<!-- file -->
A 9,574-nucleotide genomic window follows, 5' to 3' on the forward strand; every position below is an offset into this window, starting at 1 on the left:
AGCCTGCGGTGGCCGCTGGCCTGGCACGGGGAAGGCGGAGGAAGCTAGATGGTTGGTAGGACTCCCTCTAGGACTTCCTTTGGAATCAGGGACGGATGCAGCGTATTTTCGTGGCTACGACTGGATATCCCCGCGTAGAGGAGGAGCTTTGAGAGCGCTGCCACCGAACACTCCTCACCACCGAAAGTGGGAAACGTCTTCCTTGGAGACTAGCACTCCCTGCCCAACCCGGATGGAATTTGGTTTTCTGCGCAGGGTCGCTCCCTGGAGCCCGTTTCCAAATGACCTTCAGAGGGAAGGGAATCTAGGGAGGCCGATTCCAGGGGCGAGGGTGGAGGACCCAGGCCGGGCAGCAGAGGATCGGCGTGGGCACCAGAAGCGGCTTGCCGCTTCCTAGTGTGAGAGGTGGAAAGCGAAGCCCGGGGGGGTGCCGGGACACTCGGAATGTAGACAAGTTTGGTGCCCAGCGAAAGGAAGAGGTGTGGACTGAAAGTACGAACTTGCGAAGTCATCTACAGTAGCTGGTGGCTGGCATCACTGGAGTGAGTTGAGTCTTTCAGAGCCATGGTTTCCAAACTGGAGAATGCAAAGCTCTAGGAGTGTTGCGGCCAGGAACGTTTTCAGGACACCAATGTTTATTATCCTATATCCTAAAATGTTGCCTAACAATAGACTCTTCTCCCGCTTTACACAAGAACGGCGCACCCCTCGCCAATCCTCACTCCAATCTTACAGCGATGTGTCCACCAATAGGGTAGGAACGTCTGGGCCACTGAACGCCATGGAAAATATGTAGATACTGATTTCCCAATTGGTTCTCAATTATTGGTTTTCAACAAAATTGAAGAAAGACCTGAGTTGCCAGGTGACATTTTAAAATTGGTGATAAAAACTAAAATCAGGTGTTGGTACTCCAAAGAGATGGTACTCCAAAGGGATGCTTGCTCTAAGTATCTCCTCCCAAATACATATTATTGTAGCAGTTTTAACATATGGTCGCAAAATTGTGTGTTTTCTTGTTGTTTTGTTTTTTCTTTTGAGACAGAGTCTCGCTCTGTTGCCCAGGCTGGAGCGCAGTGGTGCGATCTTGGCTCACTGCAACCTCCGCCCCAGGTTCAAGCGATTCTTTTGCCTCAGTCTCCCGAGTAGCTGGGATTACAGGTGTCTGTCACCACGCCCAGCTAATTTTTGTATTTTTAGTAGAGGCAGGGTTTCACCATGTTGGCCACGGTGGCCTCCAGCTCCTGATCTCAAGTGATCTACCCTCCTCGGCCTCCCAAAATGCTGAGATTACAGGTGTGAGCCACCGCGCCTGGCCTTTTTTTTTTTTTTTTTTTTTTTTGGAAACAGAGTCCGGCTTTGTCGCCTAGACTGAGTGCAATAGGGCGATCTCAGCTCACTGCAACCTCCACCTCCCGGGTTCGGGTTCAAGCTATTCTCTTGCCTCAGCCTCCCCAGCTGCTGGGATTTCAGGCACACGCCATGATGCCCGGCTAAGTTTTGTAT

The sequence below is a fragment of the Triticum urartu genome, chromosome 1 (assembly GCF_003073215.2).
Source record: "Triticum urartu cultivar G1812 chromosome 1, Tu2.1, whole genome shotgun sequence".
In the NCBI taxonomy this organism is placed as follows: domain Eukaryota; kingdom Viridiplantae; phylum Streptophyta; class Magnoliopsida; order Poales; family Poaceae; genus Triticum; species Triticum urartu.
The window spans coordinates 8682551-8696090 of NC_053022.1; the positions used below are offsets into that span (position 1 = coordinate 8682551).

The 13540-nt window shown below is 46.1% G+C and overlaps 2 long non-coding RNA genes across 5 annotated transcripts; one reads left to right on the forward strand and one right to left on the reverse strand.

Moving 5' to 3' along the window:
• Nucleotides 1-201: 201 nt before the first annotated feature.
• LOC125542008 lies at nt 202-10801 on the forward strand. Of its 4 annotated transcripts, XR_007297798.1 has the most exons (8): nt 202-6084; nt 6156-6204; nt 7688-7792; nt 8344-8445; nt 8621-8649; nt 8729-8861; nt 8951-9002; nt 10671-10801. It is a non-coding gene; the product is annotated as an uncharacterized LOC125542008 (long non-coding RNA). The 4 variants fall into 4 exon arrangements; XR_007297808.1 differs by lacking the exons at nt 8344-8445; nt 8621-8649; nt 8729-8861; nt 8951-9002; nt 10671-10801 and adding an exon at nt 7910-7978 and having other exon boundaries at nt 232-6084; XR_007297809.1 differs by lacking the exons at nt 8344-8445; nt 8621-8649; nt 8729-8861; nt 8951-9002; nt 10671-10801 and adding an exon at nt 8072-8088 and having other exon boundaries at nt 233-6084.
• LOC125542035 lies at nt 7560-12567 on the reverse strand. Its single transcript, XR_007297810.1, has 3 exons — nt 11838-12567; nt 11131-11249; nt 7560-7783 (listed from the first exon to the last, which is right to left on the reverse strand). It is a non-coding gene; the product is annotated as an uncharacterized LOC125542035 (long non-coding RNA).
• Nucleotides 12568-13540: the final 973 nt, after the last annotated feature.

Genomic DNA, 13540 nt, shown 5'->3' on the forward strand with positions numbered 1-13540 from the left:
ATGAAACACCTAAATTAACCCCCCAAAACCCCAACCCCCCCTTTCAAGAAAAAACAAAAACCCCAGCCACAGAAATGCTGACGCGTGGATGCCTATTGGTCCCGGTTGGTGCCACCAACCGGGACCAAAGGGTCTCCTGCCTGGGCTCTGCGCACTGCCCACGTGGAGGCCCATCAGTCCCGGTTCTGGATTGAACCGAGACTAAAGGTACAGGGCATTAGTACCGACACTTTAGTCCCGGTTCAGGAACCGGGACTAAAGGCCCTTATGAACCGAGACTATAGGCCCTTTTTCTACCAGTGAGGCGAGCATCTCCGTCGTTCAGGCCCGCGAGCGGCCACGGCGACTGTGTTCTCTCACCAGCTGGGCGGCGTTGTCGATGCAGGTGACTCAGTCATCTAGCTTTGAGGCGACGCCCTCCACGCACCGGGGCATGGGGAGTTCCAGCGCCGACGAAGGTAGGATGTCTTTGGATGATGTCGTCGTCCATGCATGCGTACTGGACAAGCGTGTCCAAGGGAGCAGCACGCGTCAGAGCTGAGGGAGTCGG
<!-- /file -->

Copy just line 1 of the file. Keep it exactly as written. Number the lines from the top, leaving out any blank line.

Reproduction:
A 9,574-nucleotide genomic window follows, 5' to 3' on the forward strand; every position below is an offset into this window, starting at 1 on the left: